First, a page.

Sometimes I look carefully at published photos of plants in a room, only to discover that they are either completely staged or fake. I feel disappointed. There is NO WAY that particular plant could actually live and grow and thrive in that particular location. Somebody just put that particular plant in a location for a 30 minute photo shoot. Judging by the DIY-home-blogs out there, my houseplant challenge is not a very popular pursuit for my generation; I'm at a loss to find good advice online. And I'm certainly a novice in this endeavor.
I write this post, not because I really have any great wisdom about what I'm doing yet, but because maybe you can help me. What are your experiences? Any insights? Maybe you have houseplants that you want to blog about?? We can start a new trend! Okay? Okay: Here's what I've learned and what I've been doing:
Leave (These) Plants Alone:
Above is a fern that lives in our guest bathroom. I thought I could use it as a screen between the bathtub and the toilet, which is behind the knee wall. I think this fern is remarkable because it is gigantic and it is thriving in DRY Colorado! Since ferns like humidity, I don't know why it is doing so well. This is bathroom rarely used, so it's not any more humid than the rest of the house. The fern gets no direct sunlight. Aside from leaving it sitting in water when I do water it (I forget a lot), I mostly leave it alone. I think it likes being left alone. (Baths in the guest room are a special treat reserved for when Mommy needs the children to provide scale reference for her photos.)
|Pitcher plant, fern in background mirror reflection|
This pitcher plant above is also in the guest bathroom. I bought it about 2 years ago to catch flies. They like similar conditions to orchids (low light, humidity); its blooms are shaped like little pitchers (which in nature are) full of water that trap flies. If you follow that link above you can see what the blooms/pitchers look like. Well, in our house, it never caught any flies and it never bloomed again. But it grew and it looks more impressive and vine-y than it did before. It also seems to like being left alone, I think.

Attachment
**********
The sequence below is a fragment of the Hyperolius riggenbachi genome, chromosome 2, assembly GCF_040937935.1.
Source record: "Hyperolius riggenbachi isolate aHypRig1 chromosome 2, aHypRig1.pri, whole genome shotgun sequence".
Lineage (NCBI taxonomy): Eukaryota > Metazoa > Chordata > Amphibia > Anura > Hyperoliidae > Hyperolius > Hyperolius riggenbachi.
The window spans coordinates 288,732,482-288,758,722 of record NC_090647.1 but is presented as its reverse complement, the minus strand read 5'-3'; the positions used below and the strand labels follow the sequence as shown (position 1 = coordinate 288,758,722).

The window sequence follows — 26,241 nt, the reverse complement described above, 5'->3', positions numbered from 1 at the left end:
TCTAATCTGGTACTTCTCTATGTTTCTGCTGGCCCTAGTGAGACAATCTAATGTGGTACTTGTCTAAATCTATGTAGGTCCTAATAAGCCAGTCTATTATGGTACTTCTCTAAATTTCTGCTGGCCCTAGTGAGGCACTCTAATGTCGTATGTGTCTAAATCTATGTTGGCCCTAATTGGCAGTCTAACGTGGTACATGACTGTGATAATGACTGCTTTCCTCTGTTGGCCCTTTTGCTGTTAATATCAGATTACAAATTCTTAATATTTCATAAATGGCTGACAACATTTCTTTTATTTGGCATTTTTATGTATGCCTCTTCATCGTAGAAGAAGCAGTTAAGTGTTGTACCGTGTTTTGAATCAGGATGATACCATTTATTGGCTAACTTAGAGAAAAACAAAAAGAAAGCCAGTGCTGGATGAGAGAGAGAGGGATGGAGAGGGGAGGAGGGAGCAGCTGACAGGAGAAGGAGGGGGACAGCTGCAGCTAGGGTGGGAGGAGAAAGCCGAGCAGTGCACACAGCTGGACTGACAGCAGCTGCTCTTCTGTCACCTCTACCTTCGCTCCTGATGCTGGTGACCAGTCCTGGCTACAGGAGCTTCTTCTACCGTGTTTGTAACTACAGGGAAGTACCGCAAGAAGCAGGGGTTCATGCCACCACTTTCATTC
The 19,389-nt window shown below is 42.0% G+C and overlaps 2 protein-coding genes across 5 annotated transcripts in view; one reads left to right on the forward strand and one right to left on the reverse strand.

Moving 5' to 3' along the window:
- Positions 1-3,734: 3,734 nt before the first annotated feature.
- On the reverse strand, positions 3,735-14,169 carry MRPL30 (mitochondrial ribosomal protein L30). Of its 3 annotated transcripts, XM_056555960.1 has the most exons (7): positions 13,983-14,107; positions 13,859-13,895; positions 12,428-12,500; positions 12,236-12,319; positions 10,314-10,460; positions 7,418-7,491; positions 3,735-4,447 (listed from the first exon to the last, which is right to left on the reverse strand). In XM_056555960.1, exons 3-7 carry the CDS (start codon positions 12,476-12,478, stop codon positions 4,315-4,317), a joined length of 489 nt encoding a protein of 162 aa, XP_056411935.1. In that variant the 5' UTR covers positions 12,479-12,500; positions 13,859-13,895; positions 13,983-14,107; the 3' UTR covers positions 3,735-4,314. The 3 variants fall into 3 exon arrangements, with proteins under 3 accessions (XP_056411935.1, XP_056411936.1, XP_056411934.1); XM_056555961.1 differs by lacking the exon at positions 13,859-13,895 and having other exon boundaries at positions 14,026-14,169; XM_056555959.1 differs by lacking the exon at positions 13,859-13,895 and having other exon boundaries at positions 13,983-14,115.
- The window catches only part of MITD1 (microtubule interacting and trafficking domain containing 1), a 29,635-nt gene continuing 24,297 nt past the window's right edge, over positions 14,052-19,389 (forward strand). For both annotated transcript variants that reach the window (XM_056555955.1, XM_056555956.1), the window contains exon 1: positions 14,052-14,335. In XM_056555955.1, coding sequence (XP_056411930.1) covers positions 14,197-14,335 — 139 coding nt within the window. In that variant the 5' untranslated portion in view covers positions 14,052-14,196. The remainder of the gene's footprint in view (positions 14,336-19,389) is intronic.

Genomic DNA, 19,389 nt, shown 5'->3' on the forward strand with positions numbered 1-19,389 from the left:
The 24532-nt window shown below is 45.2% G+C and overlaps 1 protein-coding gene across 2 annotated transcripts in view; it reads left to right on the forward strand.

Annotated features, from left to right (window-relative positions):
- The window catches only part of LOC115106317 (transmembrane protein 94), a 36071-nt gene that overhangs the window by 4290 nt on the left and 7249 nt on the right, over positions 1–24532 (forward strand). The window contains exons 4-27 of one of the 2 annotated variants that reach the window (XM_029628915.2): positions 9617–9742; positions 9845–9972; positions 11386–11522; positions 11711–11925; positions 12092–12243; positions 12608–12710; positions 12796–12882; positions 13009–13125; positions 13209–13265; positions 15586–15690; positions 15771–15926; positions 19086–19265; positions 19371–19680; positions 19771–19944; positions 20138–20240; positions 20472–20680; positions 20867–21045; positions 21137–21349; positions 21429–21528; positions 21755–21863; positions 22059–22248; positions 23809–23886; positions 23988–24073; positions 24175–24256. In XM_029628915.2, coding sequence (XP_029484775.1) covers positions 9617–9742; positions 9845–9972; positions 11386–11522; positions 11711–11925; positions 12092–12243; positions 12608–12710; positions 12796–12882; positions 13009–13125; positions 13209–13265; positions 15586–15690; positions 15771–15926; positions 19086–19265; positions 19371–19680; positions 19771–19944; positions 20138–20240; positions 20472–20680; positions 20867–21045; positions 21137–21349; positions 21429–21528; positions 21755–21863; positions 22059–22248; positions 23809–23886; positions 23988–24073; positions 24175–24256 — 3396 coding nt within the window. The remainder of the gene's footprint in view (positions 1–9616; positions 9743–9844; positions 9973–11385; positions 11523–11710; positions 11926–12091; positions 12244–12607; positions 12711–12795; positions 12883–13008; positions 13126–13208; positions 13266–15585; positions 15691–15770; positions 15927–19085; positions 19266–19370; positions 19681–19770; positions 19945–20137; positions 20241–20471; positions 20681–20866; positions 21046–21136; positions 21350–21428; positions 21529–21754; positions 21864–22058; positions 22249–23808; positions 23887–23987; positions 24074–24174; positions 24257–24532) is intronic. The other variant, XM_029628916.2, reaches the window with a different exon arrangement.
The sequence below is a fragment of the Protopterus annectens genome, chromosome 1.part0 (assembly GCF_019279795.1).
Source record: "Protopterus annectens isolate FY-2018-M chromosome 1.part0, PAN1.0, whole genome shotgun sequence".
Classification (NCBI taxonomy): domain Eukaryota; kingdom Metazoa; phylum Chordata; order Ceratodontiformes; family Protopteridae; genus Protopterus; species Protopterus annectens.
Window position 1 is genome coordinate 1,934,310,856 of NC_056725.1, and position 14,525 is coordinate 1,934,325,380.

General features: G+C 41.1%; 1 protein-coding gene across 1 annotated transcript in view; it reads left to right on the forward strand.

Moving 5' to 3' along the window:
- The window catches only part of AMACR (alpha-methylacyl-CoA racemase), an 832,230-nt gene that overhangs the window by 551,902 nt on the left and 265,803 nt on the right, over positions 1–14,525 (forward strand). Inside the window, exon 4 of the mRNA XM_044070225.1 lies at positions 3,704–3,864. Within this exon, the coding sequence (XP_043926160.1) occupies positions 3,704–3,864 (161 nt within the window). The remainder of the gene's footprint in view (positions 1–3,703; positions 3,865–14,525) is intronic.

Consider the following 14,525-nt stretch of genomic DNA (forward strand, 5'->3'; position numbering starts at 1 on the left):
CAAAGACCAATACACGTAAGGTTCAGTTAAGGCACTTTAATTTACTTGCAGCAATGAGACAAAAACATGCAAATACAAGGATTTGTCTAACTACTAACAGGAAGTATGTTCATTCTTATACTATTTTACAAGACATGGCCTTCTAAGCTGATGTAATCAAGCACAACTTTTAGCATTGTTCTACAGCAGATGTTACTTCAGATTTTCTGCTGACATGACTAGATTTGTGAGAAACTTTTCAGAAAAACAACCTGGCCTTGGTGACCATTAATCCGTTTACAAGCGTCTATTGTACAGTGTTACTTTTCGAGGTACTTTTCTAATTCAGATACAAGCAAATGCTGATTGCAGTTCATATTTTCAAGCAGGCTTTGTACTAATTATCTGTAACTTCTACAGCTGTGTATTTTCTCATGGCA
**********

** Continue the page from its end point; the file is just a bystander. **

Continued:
|Living Room plants|
I must have taken the above photo sometime last summer. My goodness, the screaming child and rearranged furniture (aka "boat" with "oars") is a little counterproductive here; try to look at the plants. Somehow I ended up with a lot of plants against the back wall of the living room and it seemed, well, striking. And the plants seemed to like their location (not always so easy). So I left them there, without much planning.
Ah, yes. A plant. This dracaena is a pretty typical houseplant. It branches and spreads in a rather Seussical way, if you let it. Do you see the stem support? Stem supports are more often marketed for outdoor plants, but my aunt taught me that they work just fine on indoor plants as well. A closer look at a stem support:
|Stem support on dracaena|
Below are more stem supports being used on a Christmas cactus; do you see them? I'm pretty sure this is NOT how Christmas cacti are suppose to look. The branches are awfully long, floppy and strangle-y. That's why the plant pot is also sitting on a spool of ribbon. Spotting the stem supports is a game! (There are three.) Do you see them?
I probably would not have messed with stem supports had my aunt not pointed how plants can look more sculptural (and less sad) with a bit of mechanical intervention.